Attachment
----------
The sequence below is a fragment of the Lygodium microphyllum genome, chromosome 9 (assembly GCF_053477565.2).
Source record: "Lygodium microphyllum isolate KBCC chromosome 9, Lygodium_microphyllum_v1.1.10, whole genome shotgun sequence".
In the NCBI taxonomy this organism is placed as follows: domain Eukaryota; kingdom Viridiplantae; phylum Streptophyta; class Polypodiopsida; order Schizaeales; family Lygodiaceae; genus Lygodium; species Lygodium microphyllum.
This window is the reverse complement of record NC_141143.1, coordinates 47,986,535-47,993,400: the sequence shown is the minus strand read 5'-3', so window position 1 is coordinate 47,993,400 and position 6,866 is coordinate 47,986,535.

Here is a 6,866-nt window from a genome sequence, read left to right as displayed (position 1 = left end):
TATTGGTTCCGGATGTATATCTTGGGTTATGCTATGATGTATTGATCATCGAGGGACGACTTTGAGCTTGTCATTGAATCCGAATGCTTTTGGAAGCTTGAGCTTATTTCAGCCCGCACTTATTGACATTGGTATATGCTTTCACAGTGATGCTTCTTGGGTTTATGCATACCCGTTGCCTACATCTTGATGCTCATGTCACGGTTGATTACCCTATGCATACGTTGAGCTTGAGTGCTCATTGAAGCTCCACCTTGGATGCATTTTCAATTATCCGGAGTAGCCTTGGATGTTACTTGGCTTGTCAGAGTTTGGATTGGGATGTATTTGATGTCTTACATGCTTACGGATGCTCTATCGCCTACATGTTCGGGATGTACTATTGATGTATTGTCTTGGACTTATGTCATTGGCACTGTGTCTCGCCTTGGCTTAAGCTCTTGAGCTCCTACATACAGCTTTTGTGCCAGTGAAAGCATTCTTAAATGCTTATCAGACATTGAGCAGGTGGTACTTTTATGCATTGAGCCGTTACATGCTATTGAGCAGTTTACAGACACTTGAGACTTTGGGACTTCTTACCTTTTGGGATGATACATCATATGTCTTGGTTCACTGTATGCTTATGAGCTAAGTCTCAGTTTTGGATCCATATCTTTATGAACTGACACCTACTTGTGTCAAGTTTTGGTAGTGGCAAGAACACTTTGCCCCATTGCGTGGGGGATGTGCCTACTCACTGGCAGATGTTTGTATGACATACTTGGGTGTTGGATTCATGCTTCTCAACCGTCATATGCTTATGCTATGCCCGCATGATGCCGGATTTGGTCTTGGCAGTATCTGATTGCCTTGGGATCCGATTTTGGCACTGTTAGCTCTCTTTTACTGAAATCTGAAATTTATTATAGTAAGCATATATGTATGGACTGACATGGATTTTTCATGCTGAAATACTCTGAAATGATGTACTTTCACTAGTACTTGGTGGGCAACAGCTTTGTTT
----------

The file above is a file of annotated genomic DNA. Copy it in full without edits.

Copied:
The sequence below is a fragment of the Lygodium microphyllum genome, chromosome 9 (assembly GCF_053477565.2).
Source record: "Lygodium microphyllum isolate KBCC chromosome 9, Lygodium_microphyllum_v1.1.10, whole genome shotgun sequence".
In the NCBI taxonomy this organism is placed as follows: domain Eukaryota; kingdom Viridiplantae; phylum Streptophyta; class Polypodiopsida; order Schizaeales; family Lygodiaceae; genus Lygodium; species Lygodium microphyllum.
This window is the reverse complement of record NC_141143.1, coordinates 47,986,535-47,993,400: the sequence shown is the minus strand read 5'-3', so window position 1 is coordinate 47,993,400 and position 6,866 is coordinate 47,986,535.

Here is a 6,866-nt window from a genome sequence, read left to right as displayed (position 1 = left end):
TATTGGTTCCGGATGTATATCTTGGGTTATGCTATGATGTATTGATCATCGAGGGACGACTTTGAGCTTGTCATTGAATCCGAATGCTTTTGGAAGCTTGAGCTTATTTCAGCCCGCACTTATTGACATTGGTATATGCTTTCACAGTGATGCTTCTTGGGTTTATGCATACCCGTTGCCTACATCTTGATGCTCATGTCACGGTTGATTACCCTATGCATACGTTGAGCTTGAGTGCTCATTGAAGCTCCACCTTGGATGCATTTTCAATTATCCGGAGTAGCCTTGGATGTTACTTGGCTTGTCAGAGTTTGGATTGGGATGTATTTGATGTCTTACATGCTTACGGATGCTCTATCGCCTACATGTTCGGGATGTACTATTGATGTATTGTCTTGGACTTATGTCATTGGCACTGTGTCTCGCCTTGGCTTAAGCTCTTGAGCTCCTACATACAGCTTTTGTGCCAGTGAAAGCATTCTTAAATGCTTATCAGACATTGAGCAGGTGGTACTTTTATGCATTGAGCCGTTACATGCTATTGAGCAGTTTACAGACACTTGAGACTTTGGGACTTCTTACCTTTTGGGATGATACATCATATGTCTTGGTTCACTGTATGCTTATGAGCTAAGTCTCAGTTTTGGATCCATATCTTTATGAACTGACACCTACTTGTGTCAAGTTTTGGTAGTGGCAAGAACACTTTGCCCCATTGCGTGGGGGATGTGCCTACTCACTGGCAGATGTTTGTATGACATACTTGGGTGTTGGATTCATGCTTCTCAACCGTCATATGCTTATGCTATGCCCGCATGATGCCGGATTTGGTCTTGGCAGTATCTGATTGCCTTGGGATCCGATTTTGGCACTGTTAGCTCTCTTTTACTGAAATCTGAAATTTATTATAGTAAGCATATATGTATGGACTGACATGGATTTTTCATGCTGAAATACTCTGAAATGATGTACTTTCACTAGTACTTGGTGGGCAACAGCTTTGTTT